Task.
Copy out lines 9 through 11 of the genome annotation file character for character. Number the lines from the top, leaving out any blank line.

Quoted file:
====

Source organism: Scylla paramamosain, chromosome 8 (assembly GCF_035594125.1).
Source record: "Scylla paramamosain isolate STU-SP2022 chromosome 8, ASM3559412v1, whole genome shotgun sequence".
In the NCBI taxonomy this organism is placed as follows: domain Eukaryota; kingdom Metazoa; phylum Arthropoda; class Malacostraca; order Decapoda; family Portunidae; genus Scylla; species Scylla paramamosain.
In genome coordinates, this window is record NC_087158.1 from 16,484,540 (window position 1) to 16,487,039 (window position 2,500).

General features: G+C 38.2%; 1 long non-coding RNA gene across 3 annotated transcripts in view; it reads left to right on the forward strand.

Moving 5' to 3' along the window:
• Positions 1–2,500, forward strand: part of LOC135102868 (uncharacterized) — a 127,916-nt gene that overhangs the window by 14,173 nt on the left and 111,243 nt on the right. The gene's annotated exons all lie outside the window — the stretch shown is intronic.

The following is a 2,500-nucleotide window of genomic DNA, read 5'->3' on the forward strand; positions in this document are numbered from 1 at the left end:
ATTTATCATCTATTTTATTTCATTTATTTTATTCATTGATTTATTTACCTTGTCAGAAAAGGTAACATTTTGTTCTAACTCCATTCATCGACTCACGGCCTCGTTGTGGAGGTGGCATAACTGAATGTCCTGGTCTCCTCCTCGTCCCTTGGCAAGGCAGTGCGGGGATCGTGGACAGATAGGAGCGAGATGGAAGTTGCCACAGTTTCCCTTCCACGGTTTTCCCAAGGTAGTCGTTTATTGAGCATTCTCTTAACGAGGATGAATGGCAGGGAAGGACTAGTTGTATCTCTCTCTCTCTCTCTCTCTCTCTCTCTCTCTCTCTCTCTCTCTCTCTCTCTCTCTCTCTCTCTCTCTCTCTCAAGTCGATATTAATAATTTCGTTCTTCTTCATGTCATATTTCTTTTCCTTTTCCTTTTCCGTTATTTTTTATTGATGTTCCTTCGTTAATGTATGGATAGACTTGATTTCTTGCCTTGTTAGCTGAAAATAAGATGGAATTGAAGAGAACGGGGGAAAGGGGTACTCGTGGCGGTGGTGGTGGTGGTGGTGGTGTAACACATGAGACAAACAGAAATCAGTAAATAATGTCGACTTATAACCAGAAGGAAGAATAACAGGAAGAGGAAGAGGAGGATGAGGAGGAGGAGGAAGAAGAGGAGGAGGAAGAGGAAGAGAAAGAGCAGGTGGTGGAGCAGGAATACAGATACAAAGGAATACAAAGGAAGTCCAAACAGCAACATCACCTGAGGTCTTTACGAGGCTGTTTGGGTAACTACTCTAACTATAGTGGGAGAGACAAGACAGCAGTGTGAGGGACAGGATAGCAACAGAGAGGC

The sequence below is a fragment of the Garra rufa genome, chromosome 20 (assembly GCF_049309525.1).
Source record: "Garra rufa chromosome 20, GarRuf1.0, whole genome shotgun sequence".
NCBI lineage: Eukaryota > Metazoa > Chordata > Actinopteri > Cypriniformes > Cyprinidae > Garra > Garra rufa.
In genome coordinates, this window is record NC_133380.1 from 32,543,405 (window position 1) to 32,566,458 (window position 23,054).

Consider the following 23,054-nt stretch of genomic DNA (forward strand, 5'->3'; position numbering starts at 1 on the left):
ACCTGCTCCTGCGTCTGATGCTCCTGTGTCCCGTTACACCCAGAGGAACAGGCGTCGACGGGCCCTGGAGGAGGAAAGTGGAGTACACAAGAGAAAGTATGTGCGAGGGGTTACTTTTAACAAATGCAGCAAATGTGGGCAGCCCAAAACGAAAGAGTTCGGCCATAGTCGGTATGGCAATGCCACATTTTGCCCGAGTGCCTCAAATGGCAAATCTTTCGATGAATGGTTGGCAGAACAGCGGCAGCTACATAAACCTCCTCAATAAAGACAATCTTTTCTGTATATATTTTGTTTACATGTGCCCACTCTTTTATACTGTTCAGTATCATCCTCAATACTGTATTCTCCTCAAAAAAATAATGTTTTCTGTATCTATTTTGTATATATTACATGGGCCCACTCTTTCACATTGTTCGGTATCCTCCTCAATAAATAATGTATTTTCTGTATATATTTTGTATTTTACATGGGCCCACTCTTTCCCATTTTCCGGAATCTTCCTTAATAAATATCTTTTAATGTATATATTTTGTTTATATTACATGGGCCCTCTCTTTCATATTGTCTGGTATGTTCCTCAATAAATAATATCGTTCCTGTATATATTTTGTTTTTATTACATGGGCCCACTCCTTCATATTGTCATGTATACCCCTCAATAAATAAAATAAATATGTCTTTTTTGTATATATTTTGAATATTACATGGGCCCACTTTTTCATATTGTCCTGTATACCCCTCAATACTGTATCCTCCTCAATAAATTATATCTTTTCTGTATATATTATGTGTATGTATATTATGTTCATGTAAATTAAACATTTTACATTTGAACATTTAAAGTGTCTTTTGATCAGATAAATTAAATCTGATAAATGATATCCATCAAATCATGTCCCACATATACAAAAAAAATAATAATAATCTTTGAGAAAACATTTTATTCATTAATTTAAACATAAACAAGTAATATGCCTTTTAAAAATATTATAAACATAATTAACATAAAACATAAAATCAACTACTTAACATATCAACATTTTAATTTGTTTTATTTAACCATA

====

ATTTATCATCTATTTTATTTCATTTATTTTATTCATTGATTTATTTACCTTGTCAGAAAAGGTAACATTTTGTTCTAACTCCATTCATCGACTCACGGCCTCGTTGTGGAGGTGGCATAACTGAATGTCCTGGTCTCCTCCTCGTCCCTTGGCAAGGCAGTGCGGGGATCGTGGACAGATAGGAGCGAGATGGAAGTTGCCACAGTTTCCCTTCCACGGTTTTCCCAAGGTAGTCGTTTATTGAGCATTCTCTTAACGAGGATGAATGGCAGGGAAGGACTAGTTGTATCTCTCTCTCTCTCTCTCTCTCTCTCTCTCTCTCTCTCTCTCTCTCTCTCTCTCTCTCTCTCTCTCTCTCTCTCAAGTCGATATTAATAATTTCGTTCTTCTTCATGTCATATTTCTTTTCCTTTTCCTTTTCCGTTATTTTTTATTGATGTTCCTTCGTTAATGTATGGATAGACTTGATTTCTTGCCTTGTTAGCTGAAAATAAGATGGAATTGAAGAGAACGGGGGAAAGGGGTACTCGTGGCGGTGGTGGTGGTGGTGGTGGTGTAACACATGAGACAAACAGAAATCAGTAAATAATGTCGACTTATAACCAGAAGGAAGAATAACAGGAAGAGGAAGAGGAGGATGAGGAGGAGGAGGAAGAAGAGGAGGAGGAAGAGGAAGAGAAAGAGCAGGTGGTGGAGCAGGAATACAGATACAAAGGAATACAAAGGAAGTCCAAACAGCAACATCACCTGAGGTCTTTACGAGGCTGTTTGGGTAACTACTCTAACTATAGTGGGAGAGACAAGACAGCAGTGTGAGGGACAGGATAGCAACAGAGAGGC

The sequence below is a fragment of the Garra rufa genome, chromosome 20 (assembly GCF_049309525.1).
Source record: "Garra rufa chromosome 20, GarRuf1.0, whole genome shotgun sequence".